In order to appreciate the possibility of God Almighty being the object of love, one has to completely tear to shreds one's egotistic encasement. The name of God cannot be taken by an egoistic individual. This is what Gauranga Mahaprabhu said in that famous, oft-quoted verse tṛṇād api su-nīcena taror iva sahiṣṇunā, amāninā māna-dena kīrtanīyaḥ sadā hariḥ (CC Adi 17.31): One who is more patient than a tree, humbler than a blade of grass, one who gives respect to all but expects respect from nobody, such a person is fit to take the name of God.
That which stands between the devotee and God has to be removed. Only then can that ocean of love come and bathe the devotee. The ocean can enter the river, provided there is no dam constructed between the ocean and the river that is seeking to enter into the ocean. Ahamkara, egoism, self-consciousness, pride, self-importance—this is what divides man from God because before God, there cannot be two selves. God is All-self and, therefore, your self cannot stand before It. If you assert yourself, you isolate yourself from that All-self, and that ocean of joy cannot enter you. You have created a barrier between yourself and that Being.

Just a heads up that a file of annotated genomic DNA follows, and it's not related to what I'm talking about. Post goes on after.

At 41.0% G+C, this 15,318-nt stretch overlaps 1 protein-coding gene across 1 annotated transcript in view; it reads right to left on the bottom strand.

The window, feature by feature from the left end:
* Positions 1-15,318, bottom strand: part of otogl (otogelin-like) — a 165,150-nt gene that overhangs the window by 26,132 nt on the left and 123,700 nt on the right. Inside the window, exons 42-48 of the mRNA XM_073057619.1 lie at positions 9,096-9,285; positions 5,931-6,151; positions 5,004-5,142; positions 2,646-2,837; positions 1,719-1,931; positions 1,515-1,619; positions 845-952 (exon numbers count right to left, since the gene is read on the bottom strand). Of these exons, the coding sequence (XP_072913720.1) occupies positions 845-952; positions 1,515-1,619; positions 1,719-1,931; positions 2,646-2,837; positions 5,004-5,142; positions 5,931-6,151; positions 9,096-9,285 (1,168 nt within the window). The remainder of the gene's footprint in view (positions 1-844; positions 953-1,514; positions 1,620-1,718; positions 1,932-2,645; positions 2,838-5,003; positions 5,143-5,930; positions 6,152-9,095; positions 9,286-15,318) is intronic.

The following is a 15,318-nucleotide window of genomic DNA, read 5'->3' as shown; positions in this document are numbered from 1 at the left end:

Our loves, generally, go for those things which will satisfy our sense organs. We do not know any other joy. Soft touches, tasty dishes, that which has a very fragrant odour, that which is colourful, symmetrical, methodically arranged to the eyes and melodious to the ears—these are the things that attract the mind, but these are isolated objects, one disconnected from the other. The whole of the beauty cannot be enjoyed by any sense organ because if we see the beauty with our eyes, we cannot enjoy the melody of it, or the taste of it which is like honey, or the magical touch of it.